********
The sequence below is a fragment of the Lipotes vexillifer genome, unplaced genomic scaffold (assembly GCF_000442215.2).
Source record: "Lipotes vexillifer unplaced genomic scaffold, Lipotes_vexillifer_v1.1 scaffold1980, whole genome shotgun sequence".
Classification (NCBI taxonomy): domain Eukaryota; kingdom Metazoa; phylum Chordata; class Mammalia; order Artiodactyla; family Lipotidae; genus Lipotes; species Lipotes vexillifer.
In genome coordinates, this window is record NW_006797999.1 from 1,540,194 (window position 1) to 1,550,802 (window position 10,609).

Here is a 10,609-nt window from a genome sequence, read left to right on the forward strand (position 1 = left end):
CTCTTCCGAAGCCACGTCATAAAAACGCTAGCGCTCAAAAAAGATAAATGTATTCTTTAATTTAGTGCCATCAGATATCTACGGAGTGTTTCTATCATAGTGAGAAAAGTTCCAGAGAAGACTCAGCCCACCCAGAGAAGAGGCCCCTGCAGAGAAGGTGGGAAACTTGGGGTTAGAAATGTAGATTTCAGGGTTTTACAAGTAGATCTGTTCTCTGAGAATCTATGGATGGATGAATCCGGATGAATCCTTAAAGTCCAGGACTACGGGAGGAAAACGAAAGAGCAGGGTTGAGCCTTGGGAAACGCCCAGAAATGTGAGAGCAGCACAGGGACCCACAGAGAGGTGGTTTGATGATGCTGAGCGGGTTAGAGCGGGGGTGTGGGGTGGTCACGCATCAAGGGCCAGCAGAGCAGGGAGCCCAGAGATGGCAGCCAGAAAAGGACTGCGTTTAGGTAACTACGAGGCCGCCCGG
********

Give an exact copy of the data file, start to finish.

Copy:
The sequence below is a fragment of the Lipotes vexillifer genome, unplaced genomic scaffold (assembly GCF_000442215.2).
Source record: "Lipotes vexillifer unplaced genomic scaffold, Lipotes_vexillifer_v1.1 scaffold1980, whole genome shotgun sequence".
Classification (NCBI taxonomy): domain Eukaryota; kingdom Metazoa; phylum Chordata; class Mammalia; order Artiodactyla; family Lipotidae; genus Lipotes; species Lipotes vexillifer.
In genome coordinates, this window is record NW_006797999.1 from 1,540,194 (window position 1) to 1,550,802 (window position 10,609).

Here is a 10,609-nt window from a genome sequence, read left to right on the forward strand (position 1 = left end):
CTCTTCCGAAGCCACGTCATAAAAACGCTAGCGCTCAAAAAAGATAAATGTATTCTTTAATTTAGTGCCATCAGATATCTACGGAGTGTTTCTATCATAGTGAGAAAAGTTCCAGAGAAGACTCAGCCCACCCAGAGAAGAGGCCCCTGCAGAGAAGGTGGGAAACTTGGGGTTAGAAATGTAGATTTCAGGGTTTTACAAGTAGATCTGTTCTCTGAGAATCTATGGATGGATGAATCCGGATGAATCCTTAAAGTCCAGGACTACGGGAGGAAAACGAAAGAGCAGGGTTGAGCCTTGGGAAACGCCCAGAAATGTGAGAGCAGCACAGGGACCCACAGAGAGGTGGTTTGATGATGCTGAGCGGGTTAGAGCGGGGGTGTGGGGTGGTCACGCATCAAGGGCCAGCAGAGCAGGGAGCCCAGAGATGGCAGCCAGAAAAGGACTGCGTTTAGGTAACTACGAGGCCGCCCGG